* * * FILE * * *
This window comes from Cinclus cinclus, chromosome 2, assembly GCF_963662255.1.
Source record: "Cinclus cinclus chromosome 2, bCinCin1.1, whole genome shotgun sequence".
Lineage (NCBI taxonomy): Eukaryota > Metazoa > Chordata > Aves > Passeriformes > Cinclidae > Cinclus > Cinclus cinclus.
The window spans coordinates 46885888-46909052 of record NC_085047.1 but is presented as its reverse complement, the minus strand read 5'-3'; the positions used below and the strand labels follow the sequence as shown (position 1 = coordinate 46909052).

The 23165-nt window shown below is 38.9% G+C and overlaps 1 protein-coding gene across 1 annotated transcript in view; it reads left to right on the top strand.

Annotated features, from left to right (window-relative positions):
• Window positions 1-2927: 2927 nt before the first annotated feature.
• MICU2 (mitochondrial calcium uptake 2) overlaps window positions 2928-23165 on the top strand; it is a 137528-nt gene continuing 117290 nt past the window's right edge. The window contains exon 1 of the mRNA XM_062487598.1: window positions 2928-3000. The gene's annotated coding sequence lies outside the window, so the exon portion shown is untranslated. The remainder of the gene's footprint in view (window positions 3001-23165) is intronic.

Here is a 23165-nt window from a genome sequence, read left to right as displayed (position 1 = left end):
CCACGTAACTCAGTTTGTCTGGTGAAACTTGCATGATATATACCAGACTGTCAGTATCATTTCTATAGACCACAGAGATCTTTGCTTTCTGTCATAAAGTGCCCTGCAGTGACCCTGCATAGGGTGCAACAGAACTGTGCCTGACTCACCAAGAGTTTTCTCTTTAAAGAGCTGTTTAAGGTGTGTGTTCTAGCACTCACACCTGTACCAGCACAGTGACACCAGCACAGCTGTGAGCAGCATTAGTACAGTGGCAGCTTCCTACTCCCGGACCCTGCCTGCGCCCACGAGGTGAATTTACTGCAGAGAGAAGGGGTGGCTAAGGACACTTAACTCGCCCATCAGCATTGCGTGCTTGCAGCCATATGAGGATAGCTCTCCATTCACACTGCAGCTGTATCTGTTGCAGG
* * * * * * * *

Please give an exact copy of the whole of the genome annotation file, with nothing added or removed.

This window comes from Cinclus cinclus, chromosome 2, assembly GCF_963662255.1.
Source record: "Cinclus cinclus chromosome 2, bCinCin1.1, whole genome shotgun sequence".
Lineage (NCBI taxonomy): Eukaryota > Metazoa > Chordata > Aves > Passeriformes > Cinclidae > Cinclus > Cinclus cinclus.
The window spans coordinates 46885888-46909052 of record NC_085047.1 but is presented as its reverse complement, the minus strand read 5'-3'; the positions used below and the strand labels follow the sequence as shown (position 1 = coordinate 46909052).

The 23165-nt window shown below is 38.9% G+C and overlaps 1 protein-coding gene across 1 annotated transcript in view; it reads left to right on the top strand.

Annotated features, from left to right (window-relative positions):
• Window positions 1-2927: 2927 nt before the first annotated feature.
• MICU2 (mitochondrial calcium uptake 2) overlaps window positions 2928-23165 on the top strand; it is a 137528-nt gene continuing 117290 nt past the window's right edge. The window contains exon 1 of the mRNA XM_062487598.1: window positions 2928-3000. The gene's annotated coding sequence lies outside the window, so the exon portion shown is untranslated. The remainder of the gene's footprint in view (window positions 3001-23165) is intronic.

Here is a 23165-nt window from a genome sequence, read left to right as displayed (position 1 = left end):
CCACGTAACTCAGTTTGTCTGGTGAAACTTGCATGATATATACCAGACTGTCAGTATCATTTCTATAGACCACAGAGATCTTTGCTTTCTGTCATAAAGTGCCCTGCAGTGACCCTGCATAGGGTGCAACAGAACTGTGCCTGACTCACCAAGAGTTTTCTCTTTAAAGAGCTGTTTAAGGTGTGTGTTCTAGCACTCACACCTGTACCAGCACAGTGACACCAGCACAGCTGTGAGCAGCATTAGTACAGTGGCAGCTTCCTACTCCCGGACCCTGCCTGCGCCCACGAGGTGAATTTACTGCAGAGAGAAGGGGTGGCTAAGGACACTTAACTCGCCCATCAGCATTGCGTGCTTGCAGCCATATGAGGATAGCTCTCCATTCACACTGCAGCTGTATCTGTTGCAGG